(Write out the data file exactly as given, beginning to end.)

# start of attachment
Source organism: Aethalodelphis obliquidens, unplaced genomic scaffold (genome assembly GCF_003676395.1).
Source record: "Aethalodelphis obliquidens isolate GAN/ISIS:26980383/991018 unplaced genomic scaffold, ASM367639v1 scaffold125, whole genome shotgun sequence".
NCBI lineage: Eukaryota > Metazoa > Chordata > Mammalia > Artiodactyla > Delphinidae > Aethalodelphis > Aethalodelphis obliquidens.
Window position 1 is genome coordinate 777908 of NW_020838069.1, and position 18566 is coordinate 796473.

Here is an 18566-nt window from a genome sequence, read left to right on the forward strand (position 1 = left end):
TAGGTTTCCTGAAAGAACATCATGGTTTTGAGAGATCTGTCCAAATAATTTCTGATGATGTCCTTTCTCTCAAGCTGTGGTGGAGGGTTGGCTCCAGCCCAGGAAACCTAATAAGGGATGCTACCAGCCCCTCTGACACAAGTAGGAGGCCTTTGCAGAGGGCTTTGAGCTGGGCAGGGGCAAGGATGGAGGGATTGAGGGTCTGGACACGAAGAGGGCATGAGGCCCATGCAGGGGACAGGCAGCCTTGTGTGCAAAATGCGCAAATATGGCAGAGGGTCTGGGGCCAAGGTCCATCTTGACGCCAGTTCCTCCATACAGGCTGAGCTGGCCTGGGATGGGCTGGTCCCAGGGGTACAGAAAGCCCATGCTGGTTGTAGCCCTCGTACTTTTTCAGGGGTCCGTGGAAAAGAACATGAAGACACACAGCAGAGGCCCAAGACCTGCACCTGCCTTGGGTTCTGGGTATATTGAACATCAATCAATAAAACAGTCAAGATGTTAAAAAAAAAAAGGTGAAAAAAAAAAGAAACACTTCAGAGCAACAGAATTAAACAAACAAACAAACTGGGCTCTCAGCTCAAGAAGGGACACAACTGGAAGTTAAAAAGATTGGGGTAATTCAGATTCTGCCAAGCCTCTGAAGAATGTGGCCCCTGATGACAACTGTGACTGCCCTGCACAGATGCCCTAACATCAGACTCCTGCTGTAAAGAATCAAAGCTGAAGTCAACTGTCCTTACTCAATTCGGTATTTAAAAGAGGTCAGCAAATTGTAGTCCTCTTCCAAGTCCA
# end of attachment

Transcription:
Source organism: Aethalodelphis obliquidens, unplaced genomic scaffold (genome assembly GCF_003676395.1).
Source record: "Aethalodelphis obliquidens isolate GAN/ISIS:26980383/991018 unplaced genomic scaffold, ASM367639v1 scaffold125, whole genome shotgun sequence".
NCBI lineage: Eukaryota > Metazoa > Chordata > Mammalia > Artiodactyla > Delphinidae > Aethalodelphis > Aethalodelphis obliquidens.
Window position 1 is genome coordinate 777908 of NW_020838069.1, and position 18566 is coordinate 796473.

Here is an 18566-nt window from a genome sequence, read left to right on the forward strand (position 1 = left end):
TAGGTTTCCTGAAAGAACATCATGGTTTTGAGAGATCTGTCCAAATAATTTCTGATGATGTCCTTTCTCTCAAGCTGTGGTGGAGGGTTGGCTCCAGCCCAGGAAACCTAATAAGGGATGCTACCAGCCCCTCTGACACAAGTAGGAGGCCTTTGCAGAGGGCTTTGAGCTGGGCAGGGGCAAGGATGGAGGGATTGAGGGTCTGGACACGAAGAGGGCATGAGGCCCATGCAGGGGACAGGCAGCCTTGTGTGCAAAATGCGCAAATATGGCAGAGGGTCTGGGGCCAAGGTCCATCTTGACGCCAGTTCCTCCATACAGGCTGAGCTGGCCTGGGATGGGCTGGTCCCAGGGGTACAGAAAGCCCATGCTGGTTGTAGCCCTCGTACTTTTTCAGGGGTCCGTGGAAAAGAACATGAAGACACACAGCAGAGGCCCAAGACCTGCACCTGCCTTGGGTTCTGGGTATATTGAACATCAATCAATAAAACAGTCAAGATGTTAAAAAAAAAAAGGTGAAAAAAAAAAGAAACACTTCAGAGCAACAGAATTAAACAAACAAACAAACTGGGCTCTCAGCTCAAGAAGGGACACAACTGGAAGTTAAAAAGATTGGGGTAATTCAGATTCTGCCAAGCCTCTGAAGAATGTGGCCCCTGATGACAACTGTGACTGCCCTGCACAGATGCCCTAACATCAGACTCCTGCTGTAAAGAATCAAAGCTGAAGTCAACTGTCCTTACTCAATTCGGTATTTAAAAGAGGTCAGCAAATTGTAGTCCTCTTCCAAGTCCA